All Photos: Secretaría de Cultura de la Ciudad de México. Attribution 2.0 Generic (CC BY 2.0)
It’s also a historical building. The main facade is in a Neoclassical style. But strong elements of Art Nouveau can be seen in the window moldings and in the glass entrance marquee.
The current building was built at the beginning of the 20th century by a then-famous Mexican actress and singer (known also as “Queen of the Operetta”). Esperanza Iris opened the theater in 1918. She built it to replace the Xicoténcatl Theater which had been on the same spot since the 19th century. Architects Federico Mariscal and Ignacio Capetillo y Servín designed and built the new theater.
The venue grew to be the most important theater in the City and in the country. It regularly hosted important national and international performers. Unfortunately, a serious fire nearly wiped it out in 1984. Recognizing the importance of the site, the City government restored it and it reopened in 1999.
Rechristened the Teatro de la Ciudad “Esperanza Iris,” the audience capacity is 1,344 seats. Programs include musical productions, dance, theater, opera, operetta, zarzuela, interdisciplinary shows, cinema, festivals, and all kinds of large-format productions.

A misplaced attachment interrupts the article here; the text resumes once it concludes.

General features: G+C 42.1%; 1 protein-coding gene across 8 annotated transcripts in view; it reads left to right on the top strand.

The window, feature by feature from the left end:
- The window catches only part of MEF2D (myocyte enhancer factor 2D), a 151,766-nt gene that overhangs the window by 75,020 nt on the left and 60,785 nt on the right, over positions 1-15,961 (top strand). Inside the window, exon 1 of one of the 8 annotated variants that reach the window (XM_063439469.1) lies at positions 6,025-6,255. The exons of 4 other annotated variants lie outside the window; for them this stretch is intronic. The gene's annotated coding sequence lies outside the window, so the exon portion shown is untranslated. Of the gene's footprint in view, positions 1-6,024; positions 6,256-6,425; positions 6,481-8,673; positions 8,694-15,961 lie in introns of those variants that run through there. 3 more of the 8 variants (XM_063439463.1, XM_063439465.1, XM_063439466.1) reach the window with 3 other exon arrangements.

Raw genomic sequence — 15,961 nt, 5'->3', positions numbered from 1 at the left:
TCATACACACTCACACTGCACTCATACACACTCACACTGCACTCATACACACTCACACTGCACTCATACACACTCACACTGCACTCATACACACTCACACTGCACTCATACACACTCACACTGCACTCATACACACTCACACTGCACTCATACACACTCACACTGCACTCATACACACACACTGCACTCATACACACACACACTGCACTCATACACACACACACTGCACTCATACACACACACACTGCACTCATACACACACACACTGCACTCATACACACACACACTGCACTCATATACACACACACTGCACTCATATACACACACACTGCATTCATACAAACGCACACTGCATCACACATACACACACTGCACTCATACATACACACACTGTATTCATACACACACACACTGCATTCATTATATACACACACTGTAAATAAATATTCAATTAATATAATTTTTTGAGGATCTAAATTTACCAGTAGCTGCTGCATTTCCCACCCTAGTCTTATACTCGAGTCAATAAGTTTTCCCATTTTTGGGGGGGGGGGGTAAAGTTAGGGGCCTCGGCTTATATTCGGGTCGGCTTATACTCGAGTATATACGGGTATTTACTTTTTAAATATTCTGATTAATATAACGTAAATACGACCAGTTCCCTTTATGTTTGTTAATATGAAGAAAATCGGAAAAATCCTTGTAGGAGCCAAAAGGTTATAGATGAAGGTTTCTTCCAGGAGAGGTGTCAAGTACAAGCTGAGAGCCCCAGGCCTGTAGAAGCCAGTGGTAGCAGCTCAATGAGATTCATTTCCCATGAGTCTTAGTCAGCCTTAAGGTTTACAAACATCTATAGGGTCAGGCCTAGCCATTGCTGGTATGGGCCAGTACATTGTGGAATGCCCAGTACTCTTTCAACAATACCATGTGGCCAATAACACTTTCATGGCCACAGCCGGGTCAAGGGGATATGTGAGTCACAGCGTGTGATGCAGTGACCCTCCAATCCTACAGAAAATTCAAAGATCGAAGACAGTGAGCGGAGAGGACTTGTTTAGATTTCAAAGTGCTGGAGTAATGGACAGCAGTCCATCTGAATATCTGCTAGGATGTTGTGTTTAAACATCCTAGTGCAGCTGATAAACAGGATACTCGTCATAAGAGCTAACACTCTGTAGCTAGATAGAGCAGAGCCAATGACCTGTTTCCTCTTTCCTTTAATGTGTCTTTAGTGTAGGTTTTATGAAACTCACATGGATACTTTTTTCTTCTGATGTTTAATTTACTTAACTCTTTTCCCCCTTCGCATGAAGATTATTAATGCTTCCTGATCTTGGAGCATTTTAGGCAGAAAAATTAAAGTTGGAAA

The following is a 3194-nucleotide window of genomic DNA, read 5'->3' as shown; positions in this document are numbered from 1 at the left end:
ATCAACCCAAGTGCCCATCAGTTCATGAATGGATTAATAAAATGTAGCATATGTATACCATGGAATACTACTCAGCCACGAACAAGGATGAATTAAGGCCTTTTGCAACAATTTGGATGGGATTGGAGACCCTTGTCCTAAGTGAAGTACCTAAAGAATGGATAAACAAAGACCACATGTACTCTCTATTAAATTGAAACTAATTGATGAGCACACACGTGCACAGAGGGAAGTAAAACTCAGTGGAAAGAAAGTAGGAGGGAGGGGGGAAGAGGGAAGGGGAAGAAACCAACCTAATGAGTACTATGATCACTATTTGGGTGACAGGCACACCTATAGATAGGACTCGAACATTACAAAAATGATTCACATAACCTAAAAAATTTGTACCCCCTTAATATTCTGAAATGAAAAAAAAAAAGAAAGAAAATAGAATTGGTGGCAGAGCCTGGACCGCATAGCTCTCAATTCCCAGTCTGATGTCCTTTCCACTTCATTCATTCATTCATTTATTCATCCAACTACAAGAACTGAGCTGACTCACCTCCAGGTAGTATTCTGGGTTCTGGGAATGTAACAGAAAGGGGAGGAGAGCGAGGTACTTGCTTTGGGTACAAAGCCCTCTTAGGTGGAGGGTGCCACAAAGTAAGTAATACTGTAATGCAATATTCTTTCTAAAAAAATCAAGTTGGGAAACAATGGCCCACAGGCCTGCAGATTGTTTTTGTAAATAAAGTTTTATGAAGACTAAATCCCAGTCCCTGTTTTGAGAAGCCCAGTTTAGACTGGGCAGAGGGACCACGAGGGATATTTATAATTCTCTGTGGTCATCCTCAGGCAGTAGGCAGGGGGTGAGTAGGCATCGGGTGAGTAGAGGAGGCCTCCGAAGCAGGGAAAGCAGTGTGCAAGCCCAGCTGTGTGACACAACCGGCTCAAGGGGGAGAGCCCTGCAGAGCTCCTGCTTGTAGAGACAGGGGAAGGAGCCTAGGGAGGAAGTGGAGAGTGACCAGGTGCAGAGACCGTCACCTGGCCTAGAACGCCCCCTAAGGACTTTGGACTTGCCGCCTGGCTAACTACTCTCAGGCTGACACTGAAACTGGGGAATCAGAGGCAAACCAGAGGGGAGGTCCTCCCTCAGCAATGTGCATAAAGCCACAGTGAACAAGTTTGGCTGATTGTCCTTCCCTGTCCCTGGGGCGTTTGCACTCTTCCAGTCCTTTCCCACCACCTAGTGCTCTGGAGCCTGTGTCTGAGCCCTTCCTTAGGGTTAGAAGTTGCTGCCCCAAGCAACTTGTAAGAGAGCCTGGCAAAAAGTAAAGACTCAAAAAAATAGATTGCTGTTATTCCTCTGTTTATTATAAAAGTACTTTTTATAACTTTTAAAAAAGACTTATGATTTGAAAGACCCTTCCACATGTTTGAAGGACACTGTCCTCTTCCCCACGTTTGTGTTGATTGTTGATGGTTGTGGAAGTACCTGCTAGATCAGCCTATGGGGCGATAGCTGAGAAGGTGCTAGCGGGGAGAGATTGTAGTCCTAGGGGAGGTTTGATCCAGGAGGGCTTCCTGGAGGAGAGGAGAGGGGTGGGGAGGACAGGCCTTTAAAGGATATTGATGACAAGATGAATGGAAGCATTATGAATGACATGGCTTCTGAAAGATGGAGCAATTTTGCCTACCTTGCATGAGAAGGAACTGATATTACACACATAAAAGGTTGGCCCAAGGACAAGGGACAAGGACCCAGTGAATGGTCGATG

A modern graphic collection in an outstanding Baroque palace from the 18th century.
Mexico's National College is dedicated to the free sharing of knowledge and learning.
One of Mexico City's oldest continually running theaters, the Fru Fru has a reputation, and a legendary status.
A Donceles palace is home to Mexico City's Legislative Assembly, a storied Neoclassical complex.
Among the most noteworthy of architectural sites on the Calle Donceles, much better known for its used booksellers.